## Monday, June 30, 2008

### Restructuring logicomp

I'm thinking of restructuring my blogs. I've recently found that things have changed a lot since I started my break a year or so ago: Lance has retired from blogging, Andy D has started his new cool blog, and Luca Aceto has his blog. Ah ... also I'm having a lot of difficulty deciphering blogger's word verification mechanism.

Unfortunately, I've become really rusty with HTML and will have to start getting used to it again. Shocked with what a long break can do to one's dexterity ;) Anyway, I'll put all the new links some time soon.

## Thursday, June 26, 2008

### Pushdown systems: reachability via saturations

Finally, I have some time to resume blogging again after finishing several papers (and now with something with more content). Before I continue, I'd like to apologize for not replying some comments because by mistake I had them forwarded to an expired email address. How careless I was!

Anyway, I'm intending to cover a simple basic topic in the verification of infinite-state systems. Reachability is probably the most basic question when you do verification and we would like to see how to solve this problem efficiently for pushdown systems, which are the simplest well-behaved class of infinite-state systems. For those practically-minded, pushdown systems can naturally be used to model sequential programs and algorithms for pushdown systems have been implemented and used for doing program analysis for real. By the way, the saturation technique also extends to other (more powerful) classes of infinite-state systems and so it's really worth knowing. Anyway, please review the definition of pushdown systems here before you continue.

Roughly speaking, the reachability problem for pushdown systems asks the following question: given a pushdown system P and two configurations C1 and C2 of P, is it possible to reach C2 from C1 in P? There are other variants of the problem that take sets of configurations instead of just single configurations, and they can be solved using exactly the same saturation technique.

In here I have mentioned that the MSO theory of pushdown systems is decidable and this implies that reachability is also decidable. However, the algorithm that you obtain in this way runs in exponential time.

The idea of saturation construction is to construct a finite automaton A that recognizes the set of configurations that can reach C2 and then check whether C1 is in the language of A; recall that membership checking for finite automata is solvable in linear time. First, observe that C2 is a single word and is obviously regular. We start with an automaton for C2 and introduce several extra states, each corresponding to a state of the pushdown system P. Call this automaton A. We shall iteratively add transitions to A by the following rules: if there is a transition (p,a,c,v,p') in P, and in the automaton A the state p' can reach a state q via the word v, then we shall add a transition (p,c,q) in A. The intuitive idea is that if a configuration p'vw is accepted by A, then the configuration paw must also be accepted by A because you can apply the transition (p,a,c,v,p'). By the way, notice that we don't add any states in the iteration and so the algorithm can only add polynomially many transitions to A. Hence, the algorithm terminates in polynomial time.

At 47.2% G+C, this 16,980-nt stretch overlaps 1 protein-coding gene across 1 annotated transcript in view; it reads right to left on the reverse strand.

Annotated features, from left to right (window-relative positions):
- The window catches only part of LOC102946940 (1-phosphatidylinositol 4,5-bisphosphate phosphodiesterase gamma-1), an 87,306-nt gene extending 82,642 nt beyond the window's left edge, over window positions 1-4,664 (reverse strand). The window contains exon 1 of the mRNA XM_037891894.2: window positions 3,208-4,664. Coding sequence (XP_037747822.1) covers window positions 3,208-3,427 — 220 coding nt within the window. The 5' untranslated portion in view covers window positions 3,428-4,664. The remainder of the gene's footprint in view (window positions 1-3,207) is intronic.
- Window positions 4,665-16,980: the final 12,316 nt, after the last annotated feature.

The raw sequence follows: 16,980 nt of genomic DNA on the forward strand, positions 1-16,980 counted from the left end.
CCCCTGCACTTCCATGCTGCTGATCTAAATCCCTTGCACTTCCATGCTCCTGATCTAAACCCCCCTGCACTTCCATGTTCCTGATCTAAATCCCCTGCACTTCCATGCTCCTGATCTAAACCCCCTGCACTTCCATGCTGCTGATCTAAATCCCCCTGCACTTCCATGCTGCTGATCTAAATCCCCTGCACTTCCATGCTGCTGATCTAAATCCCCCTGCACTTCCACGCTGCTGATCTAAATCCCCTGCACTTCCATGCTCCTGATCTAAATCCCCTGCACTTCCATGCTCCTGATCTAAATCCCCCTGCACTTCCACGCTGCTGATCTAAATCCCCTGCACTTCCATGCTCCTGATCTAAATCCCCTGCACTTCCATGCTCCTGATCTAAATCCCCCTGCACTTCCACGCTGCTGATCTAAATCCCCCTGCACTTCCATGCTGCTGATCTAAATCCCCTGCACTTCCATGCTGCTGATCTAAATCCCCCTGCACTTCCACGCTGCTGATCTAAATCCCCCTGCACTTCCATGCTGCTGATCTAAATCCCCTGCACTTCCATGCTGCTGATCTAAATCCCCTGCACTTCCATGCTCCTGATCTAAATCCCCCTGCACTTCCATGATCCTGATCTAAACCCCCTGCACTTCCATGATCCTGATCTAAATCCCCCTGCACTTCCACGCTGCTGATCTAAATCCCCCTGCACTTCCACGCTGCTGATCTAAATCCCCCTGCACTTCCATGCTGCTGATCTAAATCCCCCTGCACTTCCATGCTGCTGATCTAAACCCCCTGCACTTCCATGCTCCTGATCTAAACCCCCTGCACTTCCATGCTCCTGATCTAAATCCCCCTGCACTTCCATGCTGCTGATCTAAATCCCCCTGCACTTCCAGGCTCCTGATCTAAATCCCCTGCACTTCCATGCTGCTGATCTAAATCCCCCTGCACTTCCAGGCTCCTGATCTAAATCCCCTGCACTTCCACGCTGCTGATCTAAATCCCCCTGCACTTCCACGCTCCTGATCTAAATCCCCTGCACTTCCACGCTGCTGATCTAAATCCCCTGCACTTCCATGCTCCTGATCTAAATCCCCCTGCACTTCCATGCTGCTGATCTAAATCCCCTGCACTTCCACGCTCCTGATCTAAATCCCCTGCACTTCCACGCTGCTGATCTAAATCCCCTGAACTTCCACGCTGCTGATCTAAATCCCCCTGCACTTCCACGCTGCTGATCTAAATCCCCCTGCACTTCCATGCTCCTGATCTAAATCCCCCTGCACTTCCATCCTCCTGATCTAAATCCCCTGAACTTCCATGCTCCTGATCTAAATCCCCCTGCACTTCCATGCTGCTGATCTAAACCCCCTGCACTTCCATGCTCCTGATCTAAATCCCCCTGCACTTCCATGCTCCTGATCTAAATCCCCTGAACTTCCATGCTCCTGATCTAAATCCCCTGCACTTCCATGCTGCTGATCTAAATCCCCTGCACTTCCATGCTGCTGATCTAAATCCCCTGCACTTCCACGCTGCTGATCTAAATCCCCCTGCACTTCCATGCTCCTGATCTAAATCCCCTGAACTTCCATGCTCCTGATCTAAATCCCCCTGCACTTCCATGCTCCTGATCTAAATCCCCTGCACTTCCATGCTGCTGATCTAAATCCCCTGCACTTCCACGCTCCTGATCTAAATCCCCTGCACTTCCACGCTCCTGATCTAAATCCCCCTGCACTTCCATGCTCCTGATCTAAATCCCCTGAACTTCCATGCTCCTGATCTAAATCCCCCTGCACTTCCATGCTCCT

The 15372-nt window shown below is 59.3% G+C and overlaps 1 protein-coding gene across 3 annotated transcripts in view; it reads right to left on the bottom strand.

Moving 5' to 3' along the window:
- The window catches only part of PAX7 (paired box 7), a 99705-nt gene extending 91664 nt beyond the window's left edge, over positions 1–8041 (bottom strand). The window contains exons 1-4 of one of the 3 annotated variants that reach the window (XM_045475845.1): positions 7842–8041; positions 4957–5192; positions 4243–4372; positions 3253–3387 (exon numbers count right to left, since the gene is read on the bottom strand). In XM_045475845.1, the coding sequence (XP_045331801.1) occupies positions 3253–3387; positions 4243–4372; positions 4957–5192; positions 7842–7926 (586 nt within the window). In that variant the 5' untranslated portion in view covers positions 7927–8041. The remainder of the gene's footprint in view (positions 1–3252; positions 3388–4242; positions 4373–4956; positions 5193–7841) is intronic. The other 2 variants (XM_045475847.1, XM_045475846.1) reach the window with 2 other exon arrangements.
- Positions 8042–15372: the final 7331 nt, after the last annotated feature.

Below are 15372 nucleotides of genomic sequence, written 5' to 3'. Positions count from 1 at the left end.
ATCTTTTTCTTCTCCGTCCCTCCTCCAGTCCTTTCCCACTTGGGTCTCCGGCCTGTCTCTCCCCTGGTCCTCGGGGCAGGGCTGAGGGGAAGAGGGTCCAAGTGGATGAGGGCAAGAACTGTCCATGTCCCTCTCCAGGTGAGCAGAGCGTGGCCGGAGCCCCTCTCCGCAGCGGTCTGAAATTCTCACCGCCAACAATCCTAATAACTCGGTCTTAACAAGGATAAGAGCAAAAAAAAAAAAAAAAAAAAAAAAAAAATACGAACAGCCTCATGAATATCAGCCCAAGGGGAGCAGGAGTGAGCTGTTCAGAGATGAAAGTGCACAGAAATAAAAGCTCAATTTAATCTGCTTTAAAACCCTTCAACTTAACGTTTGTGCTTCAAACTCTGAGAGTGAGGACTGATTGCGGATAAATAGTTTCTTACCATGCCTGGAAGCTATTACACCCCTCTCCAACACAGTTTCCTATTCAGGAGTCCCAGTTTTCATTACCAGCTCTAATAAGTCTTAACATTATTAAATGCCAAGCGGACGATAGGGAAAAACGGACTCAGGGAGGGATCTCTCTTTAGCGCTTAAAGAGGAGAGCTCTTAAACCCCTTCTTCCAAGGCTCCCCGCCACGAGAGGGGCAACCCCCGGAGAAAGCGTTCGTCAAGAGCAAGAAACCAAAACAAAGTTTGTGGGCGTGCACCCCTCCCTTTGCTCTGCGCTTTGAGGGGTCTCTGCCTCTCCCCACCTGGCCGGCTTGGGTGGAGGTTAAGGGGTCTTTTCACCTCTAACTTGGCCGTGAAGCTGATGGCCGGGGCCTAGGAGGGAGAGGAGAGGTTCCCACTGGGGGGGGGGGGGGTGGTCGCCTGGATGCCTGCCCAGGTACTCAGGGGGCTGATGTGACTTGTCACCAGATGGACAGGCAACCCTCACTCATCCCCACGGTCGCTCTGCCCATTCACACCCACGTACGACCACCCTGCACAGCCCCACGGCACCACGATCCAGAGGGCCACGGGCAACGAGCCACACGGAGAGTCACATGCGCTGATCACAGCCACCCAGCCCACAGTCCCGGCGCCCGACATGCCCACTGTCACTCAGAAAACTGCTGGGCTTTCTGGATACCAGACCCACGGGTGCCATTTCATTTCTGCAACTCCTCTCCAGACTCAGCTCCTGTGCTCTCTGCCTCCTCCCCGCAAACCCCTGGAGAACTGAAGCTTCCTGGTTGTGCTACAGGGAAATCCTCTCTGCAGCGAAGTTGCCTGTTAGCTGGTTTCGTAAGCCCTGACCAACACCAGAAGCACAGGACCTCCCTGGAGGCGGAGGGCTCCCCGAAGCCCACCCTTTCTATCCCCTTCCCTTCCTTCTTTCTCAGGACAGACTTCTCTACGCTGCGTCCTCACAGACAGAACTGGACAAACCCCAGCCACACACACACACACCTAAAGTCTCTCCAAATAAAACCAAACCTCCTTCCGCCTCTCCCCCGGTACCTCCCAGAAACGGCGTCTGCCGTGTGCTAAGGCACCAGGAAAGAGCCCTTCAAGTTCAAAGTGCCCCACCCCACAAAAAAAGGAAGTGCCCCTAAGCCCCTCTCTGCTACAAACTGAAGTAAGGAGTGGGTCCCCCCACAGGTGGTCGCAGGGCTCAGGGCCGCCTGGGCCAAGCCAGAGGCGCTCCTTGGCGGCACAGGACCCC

As far as I remember, the idea was first proposed in the paper by Bouajjani, Esparza, and Maler for pushdown systems:

Reachability analysis of pushdown automata: Application to model-checking. CONCUR 1997.

It seems that similar ideas were already proposed earlier for ground tree rewrite systems, a more general class of systems, in:

Coquide, Dauchet, and Gilleron. Bottom-up tree pushdown automata: classification and connection with rewrite systems. Theoretical Computer Science 127, 1994.

By the way, it is worth noticing that simple fixpoint computations might not terminate for pushdown systems, as the state space is infinite. So, the saturation construction is necessary after all.